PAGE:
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Tax chaos in the crypto space?

Tax chaos in the crypto space?

What tax consequences do crypto investors have to draw from the BMF letter on virtual currencies and tokens for the past?

In mid-June, the Federal Ministry of Finance (BMF) published a long-awaited draft of a letter on “Individual issues relating to the income tax treatment of virtual currencies and tokens”. The draft upset the crypto space within a short period of time. The starting point: To this day, fundamental questions about the taxation of crypto currencies and assets have not been clarified. Not even whether, for example, profits from trading Bitcoin can be taxed.

The tax authorities apparently intend to tax cryptocurrencies comprehensively. Interest groups had the opportunity to comment until mid-July. It remains to be seen whether their critical objections will be taken into account.

Should the letter become a reality, it only binds the tax authorities, not taxpayers, public prosecutors or courts. Specialized tax prosecutor’s offices (so-called fine and criminal cases), which, unlike “normal” prosecutors, are integrated into the system of the tax authorities, will, however, orient their views on this. That would be a wake-up call under tax law.

Light and shadow of a BMF letter on crypto taxation

While individual tax offices are halfway up to date with Bitcoin and Co., others have only just discovered this “tax country”. Knowledge of these phenomena is like a patchwork quilt – with considerable gaps. The fact that the tax authorities want to create a uniform administrative basis is to be welcomed. For the first time, crypto investors had a uniform fixed point at which they could work off and, if necessary, take them to the financial courts. However, the professional fiscal interpretations of the BMF will also generate uncertainties at the latest when they are published:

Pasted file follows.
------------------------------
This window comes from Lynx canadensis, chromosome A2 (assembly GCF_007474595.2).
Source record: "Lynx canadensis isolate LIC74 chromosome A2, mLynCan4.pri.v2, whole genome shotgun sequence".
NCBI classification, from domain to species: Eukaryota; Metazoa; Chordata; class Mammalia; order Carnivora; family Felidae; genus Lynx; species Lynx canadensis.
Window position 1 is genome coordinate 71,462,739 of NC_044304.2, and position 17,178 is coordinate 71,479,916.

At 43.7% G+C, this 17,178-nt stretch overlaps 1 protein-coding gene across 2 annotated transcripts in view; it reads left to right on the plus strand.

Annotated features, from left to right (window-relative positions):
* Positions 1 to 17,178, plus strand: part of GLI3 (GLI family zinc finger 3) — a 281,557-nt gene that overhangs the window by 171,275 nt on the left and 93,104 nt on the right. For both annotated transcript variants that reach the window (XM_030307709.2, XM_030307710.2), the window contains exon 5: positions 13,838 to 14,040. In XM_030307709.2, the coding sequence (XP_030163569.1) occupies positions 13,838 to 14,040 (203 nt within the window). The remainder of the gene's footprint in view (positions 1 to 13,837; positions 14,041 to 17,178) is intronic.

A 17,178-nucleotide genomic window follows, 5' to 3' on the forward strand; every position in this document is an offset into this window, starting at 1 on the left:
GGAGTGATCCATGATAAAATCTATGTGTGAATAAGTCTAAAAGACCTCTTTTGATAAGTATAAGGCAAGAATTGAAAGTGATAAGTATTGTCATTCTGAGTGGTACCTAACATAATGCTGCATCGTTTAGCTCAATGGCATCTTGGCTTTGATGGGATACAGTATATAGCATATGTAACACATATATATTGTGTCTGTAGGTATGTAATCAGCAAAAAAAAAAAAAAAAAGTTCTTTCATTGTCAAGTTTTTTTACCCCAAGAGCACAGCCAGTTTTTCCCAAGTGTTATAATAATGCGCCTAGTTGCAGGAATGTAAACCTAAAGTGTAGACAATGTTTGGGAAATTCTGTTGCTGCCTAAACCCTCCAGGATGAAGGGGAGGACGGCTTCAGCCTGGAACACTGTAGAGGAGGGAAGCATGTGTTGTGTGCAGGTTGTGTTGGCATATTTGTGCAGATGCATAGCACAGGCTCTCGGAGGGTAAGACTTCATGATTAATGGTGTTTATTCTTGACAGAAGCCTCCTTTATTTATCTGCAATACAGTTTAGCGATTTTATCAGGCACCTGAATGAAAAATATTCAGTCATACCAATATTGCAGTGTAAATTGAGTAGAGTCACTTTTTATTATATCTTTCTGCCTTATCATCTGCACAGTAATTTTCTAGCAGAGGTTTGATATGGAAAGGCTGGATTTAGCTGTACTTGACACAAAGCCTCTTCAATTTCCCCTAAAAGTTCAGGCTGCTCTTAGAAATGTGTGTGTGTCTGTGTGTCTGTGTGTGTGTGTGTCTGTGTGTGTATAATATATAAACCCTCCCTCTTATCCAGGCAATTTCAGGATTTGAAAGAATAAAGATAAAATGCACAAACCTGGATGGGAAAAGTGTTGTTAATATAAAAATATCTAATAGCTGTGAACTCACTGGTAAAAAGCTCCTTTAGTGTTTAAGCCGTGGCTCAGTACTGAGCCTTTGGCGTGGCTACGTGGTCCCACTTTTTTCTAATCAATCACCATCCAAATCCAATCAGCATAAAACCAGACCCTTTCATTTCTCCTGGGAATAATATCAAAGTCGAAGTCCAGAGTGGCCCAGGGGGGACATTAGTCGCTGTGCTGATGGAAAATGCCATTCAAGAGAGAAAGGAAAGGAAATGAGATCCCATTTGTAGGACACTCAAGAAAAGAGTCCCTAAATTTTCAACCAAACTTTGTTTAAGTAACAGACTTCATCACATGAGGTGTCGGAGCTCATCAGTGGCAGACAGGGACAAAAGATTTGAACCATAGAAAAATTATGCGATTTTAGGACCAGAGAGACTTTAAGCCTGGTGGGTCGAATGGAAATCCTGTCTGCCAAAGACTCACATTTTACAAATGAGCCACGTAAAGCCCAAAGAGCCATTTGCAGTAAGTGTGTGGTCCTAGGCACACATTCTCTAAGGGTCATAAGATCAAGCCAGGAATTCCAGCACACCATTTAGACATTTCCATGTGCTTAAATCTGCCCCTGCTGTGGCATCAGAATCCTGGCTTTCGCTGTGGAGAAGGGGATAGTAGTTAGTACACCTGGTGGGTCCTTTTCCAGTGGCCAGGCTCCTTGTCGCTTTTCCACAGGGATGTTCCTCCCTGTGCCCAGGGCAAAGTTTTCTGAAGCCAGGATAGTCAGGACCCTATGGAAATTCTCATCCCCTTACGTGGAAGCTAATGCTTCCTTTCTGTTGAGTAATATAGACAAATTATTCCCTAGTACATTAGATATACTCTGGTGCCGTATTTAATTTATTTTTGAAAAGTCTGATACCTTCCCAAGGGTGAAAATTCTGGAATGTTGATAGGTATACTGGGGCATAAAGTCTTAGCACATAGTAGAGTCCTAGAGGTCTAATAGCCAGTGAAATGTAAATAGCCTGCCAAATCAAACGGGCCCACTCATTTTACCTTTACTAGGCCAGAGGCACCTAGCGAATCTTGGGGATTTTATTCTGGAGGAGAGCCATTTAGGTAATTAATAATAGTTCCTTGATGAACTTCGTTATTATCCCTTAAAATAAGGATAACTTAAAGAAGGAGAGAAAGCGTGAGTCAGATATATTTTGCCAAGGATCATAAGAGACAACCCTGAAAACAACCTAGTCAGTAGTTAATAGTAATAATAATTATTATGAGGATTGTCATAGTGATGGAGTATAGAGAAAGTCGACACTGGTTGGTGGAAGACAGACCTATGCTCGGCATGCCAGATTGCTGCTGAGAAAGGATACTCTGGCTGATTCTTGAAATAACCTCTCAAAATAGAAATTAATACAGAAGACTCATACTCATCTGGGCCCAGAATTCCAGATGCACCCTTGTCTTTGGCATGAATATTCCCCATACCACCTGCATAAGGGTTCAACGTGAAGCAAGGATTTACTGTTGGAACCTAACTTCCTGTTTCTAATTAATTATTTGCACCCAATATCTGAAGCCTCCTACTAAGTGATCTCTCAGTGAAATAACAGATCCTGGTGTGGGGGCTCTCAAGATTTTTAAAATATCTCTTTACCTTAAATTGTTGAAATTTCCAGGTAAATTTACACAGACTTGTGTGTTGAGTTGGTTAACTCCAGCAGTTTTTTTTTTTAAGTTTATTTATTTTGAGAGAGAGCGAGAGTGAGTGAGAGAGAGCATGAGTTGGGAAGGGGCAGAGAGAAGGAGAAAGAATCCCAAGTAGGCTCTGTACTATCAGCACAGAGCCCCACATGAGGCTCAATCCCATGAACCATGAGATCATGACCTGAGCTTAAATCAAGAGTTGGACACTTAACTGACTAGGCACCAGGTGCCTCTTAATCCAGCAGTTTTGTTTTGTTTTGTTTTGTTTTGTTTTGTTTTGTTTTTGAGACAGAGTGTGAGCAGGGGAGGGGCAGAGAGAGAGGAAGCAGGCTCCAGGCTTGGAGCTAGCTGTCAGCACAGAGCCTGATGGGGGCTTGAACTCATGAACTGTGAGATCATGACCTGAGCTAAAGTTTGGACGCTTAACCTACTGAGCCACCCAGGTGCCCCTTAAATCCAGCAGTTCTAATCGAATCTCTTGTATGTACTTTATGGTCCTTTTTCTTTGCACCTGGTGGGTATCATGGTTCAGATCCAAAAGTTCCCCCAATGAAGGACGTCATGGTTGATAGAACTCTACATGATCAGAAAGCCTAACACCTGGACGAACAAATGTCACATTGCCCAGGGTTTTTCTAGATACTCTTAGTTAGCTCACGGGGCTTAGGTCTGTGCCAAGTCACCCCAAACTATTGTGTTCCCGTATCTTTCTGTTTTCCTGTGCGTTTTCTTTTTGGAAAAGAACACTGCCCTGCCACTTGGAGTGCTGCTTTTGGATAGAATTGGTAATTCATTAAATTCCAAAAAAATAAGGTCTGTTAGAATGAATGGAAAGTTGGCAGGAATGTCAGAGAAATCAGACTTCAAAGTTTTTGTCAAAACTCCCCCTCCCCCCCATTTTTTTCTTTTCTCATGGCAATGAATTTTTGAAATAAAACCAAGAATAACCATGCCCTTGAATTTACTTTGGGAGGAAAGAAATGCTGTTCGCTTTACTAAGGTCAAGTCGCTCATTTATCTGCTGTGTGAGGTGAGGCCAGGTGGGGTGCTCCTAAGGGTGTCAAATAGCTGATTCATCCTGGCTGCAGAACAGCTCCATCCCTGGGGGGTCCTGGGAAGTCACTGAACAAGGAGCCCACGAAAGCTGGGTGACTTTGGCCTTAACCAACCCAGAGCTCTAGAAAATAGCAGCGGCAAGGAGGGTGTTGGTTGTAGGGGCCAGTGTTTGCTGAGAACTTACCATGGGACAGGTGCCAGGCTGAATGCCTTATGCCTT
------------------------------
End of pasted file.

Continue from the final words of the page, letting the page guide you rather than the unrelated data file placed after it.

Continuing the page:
This affects, among others, investors who in the past treated capital gains from staking or lending outside the holding period of one year as tax-free and did not disclose them in their tax return.

Another problem would be, for example, with hard forks, i.e. splitting off of a crypto currency such as Bitcoin Cash. The BMF assumes an acquisition here – the consequence: The sale of the coin resulting from the fork would be subject to taxation.

Retroactive correction of “incorrect” tax returns?

Would these interpretations by the BMF only be relevant for tax returns to be submitted or also for the past? It is very likely that the tax authorities will only see the confirmation of an existing legal situation. Or to put it another way: Why should the tax authorities forego additional taxes? Another question is whether such a “retroactive effect” would be legally valid. Because laws dictate what should or should not be done, not the tax authorities. 

If past tax returns were not corrected, contrary to the opinion of the Federal Ministry of Finance, the criminal affairs departments of the tax authorities could see them as a starting point for tax evasion through omission. The tax code requires taxpayers to report tax-relevant errors in declarations immediately and correct them within a reasonable period if they recognize them before the tax assessment period has expired. If this was not done, a voluntary disclosure under criminal tax law would be a possible way out. It’s not that simple, but it can be solved.


A BMF letter would be a step towards uniform practice for the tax offices. The current draft leaves numerous questions unanswered and gives professional opinions that may need to be clarified in court. Crypto investors should use the discussion as an opportunity to review transactions with cryptocurrencies – especially if profits are treated as tax-free and are therefore not reported in the tax return.


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